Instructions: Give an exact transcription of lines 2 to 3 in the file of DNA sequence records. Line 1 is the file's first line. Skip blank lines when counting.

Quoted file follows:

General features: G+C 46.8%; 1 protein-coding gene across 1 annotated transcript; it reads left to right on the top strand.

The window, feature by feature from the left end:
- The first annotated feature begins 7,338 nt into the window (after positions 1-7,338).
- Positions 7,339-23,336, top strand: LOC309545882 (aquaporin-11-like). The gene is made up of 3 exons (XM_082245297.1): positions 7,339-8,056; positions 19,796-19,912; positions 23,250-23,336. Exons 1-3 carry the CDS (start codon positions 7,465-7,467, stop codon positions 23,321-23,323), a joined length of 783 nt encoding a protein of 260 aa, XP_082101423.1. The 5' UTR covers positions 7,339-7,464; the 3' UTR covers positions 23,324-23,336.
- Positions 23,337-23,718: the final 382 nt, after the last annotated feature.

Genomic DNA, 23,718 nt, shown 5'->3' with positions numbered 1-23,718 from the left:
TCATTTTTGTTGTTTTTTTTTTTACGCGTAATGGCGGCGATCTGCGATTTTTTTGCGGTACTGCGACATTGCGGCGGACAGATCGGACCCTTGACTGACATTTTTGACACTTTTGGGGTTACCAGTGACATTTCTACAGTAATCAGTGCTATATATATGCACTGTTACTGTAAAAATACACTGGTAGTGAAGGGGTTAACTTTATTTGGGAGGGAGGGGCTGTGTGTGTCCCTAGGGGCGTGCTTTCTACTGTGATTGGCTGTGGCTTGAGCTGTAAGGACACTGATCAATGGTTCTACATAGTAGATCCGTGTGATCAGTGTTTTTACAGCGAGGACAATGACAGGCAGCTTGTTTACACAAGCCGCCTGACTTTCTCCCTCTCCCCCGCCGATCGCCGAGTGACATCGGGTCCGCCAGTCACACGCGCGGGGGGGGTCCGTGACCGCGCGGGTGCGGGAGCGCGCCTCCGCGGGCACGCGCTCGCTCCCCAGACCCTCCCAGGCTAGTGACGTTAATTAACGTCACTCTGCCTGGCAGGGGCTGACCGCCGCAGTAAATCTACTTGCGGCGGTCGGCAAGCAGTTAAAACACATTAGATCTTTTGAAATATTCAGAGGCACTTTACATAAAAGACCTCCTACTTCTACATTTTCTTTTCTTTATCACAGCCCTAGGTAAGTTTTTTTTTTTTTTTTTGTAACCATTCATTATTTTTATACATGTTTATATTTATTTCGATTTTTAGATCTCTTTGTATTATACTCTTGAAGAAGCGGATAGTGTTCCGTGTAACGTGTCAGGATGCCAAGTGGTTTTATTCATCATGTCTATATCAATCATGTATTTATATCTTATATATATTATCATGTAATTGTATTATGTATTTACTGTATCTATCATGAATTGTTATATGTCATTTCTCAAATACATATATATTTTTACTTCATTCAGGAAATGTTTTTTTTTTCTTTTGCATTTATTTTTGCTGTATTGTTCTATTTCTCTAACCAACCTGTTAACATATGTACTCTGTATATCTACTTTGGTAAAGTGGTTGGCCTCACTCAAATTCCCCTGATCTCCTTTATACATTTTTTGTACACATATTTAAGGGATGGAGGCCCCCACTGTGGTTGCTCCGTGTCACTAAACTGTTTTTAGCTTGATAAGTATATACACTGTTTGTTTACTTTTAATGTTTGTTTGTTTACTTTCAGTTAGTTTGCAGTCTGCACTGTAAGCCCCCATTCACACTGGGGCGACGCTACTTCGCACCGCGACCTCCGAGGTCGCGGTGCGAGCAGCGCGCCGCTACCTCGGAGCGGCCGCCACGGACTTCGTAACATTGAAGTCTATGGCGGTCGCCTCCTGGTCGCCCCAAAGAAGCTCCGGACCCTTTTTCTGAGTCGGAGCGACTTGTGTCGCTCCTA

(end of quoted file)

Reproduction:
The window, feature by feature from the left end:
- The first annotated feature begins 7,338 nt into the window (after positions 1-7,338).